Lady for a Day (1933) was a Comedy - Black-and-white Film directed by Frank Capra and produced by Harry Cohn.
The film was based on the short story Madame La Gimp written by Damon Runyon published in Hearst's International-Cosmopolitan in Oct 1929.
Academy Awards 1932/33 --- Ceremony Number 6 (source: AMPAS)
|Best Actress||May Robson||Nominated|
|Best Director||Frank Capra||Nominated|
|Best Writing||Robert Riskin||Nominated|
Lady For a Day (1933)By Lindsey on Oct 21, 2012 From The Motion Pictures
Apple Annie (May Robson) is, quite fittingly, the Times Square apple seller. She has a reputation for being a good luck charm among the likes of Dave the Dude (Warren William) and his merry band of gamblin’ gangsters, and they all love her. Dave the Dude refuses to make a deal without buying a... Read full article
Lady for a DayBy Alyson on Aug 21, 2010 From The Best Picture Project
As I popped the DVD in and pressed play, the first image to come up was full color. ?It was Frank Capra Jr., the great director?s son, telling me what a milestone Lady for a Day was for his father. ?He explained how Columbia Pictures was just itching for an Academy Award but none of their films had ... Read full article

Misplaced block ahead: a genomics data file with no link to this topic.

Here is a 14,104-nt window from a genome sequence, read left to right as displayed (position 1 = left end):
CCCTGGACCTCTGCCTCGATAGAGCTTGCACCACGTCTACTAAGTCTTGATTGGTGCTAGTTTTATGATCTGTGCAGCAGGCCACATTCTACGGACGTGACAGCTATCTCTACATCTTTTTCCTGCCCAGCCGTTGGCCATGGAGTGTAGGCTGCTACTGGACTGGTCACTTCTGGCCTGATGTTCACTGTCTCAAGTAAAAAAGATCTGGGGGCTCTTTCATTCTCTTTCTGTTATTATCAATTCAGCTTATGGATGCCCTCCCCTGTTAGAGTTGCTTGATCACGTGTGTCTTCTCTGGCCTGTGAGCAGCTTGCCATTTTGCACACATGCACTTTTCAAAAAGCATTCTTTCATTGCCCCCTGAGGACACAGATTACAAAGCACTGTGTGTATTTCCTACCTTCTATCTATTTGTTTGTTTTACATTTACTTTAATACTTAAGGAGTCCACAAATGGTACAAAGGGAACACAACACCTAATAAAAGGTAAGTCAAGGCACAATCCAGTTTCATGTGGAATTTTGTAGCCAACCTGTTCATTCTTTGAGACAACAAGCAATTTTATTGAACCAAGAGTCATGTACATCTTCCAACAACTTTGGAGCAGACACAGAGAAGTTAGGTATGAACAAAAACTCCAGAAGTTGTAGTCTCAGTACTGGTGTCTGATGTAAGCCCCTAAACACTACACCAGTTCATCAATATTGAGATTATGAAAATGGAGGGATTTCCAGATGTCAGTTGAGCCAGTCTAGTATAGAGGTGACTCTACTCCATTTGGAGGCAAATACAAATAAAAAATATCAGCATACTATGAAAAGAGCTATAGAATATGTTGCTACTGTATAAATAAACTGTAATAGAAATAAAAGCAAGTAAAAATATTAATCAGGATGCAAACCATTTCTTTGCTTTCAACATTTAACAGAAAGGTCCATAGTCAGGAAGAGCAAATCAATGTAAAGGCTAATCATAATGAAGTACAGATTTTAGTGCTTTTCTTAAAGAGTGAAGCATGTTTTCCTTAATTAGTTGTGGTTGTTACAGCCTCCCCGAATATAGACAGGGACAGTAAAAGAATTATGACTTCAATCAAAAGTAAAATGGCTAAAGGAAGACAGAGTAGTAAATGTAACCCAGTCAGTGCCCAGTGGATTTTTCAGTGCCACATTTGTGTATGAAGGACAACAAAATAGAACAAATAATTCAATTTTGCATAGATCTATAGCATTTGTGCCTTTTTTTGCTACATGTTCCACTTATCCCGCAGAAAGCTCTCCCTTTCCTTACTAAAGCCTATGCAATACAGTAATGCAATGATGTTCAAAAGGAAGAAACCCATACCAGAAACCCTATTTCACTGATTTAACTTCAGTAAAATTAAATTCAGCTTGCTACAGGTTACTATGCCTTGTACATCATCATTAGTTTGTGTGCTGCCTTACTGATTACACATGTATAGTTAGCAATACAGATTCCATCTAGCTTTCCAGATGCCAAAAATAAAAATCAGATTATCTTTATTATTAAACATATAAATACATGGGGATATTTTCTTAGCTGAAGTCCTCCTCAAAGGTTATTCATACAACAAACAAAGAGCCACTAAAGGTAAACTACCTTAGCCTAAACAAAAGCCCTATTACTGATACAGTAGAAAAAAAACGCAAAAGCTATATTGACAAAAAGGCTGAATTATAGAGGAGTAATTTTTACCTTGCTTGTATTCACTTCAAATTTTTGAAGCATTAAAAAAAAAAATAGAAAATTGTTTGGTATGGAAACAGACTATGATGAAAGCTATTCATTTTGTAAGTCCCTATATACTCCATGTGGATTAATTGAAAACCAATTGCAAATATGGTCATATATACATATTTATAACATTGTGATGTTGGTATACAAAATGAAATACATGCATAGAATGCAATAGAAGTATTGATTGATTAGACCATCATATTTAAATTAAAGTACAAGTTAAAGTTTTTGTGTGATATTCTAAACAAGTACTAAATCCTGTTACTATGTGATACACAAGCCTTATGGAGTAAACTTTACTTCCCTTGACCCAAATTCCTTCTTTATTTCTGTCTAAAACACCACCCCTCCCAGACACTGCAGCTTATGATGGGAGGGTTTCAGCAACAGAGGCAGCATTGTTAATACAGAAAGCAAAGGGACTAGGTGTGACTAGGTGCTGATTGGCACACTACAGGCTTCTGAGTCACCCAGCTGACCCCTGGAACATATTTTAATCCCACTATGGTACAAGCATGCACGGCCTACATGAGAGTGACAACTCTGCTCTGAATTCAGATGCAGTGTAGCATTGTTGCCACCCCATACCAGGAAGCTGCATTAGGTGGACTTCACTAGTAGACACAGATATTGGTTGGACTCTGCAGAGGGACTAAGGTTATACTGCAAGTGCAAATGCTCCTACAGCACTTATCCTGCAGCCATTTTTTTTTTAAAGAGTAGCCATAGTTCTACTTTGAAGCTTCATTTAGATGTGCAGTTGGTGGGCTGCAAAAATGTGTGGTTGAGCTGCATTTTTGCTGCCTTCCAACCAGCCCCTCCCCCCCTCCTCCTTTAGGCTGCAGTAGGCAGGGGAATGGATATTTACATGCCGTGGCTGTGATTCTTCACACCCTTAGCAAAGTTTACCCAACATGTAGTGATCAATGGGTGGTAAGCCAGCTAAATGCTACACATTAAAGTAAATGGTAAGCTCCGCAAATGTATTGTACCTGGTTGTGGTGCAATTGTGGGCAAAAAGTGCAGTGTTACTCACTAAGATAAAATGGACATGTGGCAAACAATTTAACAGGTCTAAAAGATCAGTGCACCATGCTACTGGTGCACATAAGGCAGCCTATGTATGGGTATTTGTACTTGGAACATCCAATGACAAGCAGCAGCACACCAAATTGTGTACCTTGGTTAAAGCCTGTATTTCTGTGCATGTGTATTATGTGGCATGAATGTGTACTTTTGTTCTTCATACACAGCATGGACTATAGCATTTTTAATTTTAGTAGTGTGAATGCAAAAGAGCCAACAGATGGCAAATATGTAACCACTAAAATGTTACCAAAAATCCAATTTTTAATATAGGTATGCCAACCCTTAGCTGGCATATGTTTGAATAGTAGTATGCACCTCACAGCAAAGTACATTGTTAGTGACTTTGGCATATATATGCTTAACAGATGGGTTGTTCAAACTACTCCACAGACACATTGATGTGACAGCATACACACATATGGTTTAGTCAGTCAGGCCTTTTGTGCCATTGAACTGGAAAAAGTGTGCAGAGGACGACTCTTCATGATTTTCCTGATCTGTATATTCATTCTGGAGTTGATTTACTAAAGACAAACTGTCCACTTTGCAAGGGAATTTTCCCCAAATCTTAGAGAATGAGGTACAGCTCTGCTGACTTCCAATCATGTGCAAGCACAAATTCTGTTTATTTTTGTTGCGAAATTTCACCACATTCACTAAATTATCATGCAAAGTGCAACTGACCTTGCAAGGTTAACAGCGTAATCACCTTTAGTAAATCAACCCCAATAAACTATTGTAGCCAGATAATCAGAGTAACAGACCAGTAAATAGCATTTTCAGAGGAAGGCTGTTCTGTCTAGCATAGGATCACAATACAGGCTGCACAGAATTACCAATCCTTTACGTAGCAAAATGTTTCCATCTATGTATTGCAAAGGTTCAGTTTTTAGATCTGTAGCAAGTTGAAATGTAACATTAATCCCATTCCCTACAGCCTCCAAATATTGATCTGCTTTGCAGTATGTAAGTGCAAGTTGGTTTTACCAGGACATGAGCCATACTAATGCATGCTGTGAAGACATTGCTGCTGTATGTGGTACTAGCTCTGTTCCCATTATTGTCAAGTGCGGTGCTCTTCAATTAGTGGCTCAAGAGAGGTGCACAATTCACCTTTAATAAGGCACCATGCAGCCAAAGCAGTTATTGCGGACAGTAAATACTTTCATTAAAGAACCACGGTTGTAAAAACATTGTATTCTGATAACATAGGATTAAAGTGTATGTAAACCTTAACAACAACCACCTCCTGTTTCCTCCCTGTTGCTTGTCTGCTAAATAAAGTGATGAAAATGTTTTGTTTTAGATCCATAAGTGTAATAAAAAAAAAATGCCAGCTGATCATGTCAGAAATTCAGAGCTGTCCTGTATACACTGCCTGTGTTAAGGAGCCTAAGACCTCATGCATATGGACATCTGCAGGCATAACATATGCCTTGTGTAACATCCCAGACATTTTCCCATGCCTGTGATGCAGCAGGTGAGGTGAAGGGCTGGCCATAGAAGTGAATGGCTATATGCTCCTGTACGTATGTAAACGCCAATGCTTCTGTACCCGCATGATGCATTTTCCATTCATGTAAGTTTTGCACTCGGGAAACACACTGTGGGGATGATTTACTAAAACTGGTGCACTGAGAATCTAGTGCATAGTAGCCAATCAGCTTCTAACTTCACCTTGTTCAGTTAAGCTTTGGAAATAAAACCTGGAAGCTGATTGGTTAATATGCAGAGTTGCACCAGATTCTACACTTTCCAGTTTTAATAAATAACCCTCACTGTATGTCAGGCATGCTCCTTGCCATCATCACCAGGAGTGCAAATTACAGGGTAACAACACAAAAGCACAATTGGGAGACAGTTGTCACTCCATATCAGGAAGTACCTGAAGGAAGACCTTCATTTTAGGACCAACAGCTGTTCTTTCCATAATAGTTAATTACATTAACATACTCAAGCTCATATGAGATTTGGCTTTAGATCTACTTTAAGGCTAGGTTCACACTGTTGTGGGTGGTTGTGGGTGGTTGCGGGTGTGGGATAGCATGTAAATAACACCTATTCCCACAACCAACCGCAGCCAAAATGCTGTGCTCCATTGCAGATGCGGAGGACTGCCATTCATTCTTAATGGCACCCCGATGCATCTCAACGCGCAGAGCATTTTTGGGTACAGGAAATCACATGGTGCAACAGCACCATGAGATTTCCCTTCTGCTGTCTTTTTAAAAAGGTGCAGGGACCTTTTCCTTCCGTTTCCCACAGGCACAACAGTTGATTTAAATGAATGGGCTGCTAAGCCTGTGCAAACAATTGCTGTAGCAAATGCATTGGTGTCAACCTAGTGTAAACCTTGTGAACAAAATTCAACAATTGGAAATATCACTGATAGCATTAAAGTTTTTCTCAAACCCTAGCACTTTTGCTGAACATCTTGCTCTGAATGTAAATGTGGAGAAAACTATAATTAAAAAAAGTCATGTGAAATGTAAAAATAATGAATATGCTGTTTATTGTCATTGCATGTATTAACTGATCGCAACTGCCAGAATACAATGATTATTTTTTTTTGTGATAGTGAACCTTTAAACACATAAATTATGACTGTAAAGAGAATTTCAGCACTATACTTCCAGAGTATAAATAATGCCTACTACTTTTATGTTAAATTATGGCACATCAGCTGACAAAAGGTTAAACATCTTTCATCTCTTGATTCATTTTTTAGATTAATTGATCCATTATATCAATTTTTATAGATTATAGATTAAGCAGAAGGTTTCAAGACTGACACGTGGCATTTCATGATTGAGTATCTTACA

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Happy McGuire: Now you got to dig up a husband for...
Happy McGuire: Where you gonna get a husband just like that?
Dave the Dude - 'Dave Manville': How about you, Happy?
Happy McGuire: Me?
Missouri Martin: Oh, that's a swell idea. I think you'd be just precious.
Happy McGuire: That's a wonderful idea but there's one thing that stands on the way. I got a wife that is very fussy. She don't like me to go around and marrying people!
Missouri Martin: Happy, if you break anything, be sure it's your neck.
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When Frank Capra was nominated for his first Best Director Oscar in 1933 (for Lady for a Day), presenter Will Rogers merely opened the envelope and said "Come and get it, Frank!" Already halfway to the stage, Capra realized that Rogers wasn't referring to him, but to Frank Lloyd, who was getting the Oscar for Cavalcade.
A number of beggars in downtown Los Angeles were cast in small roles, including the legless man, nicknamed Shorty, whom Capra had remembered as selling pencils when the director was a paperboy.
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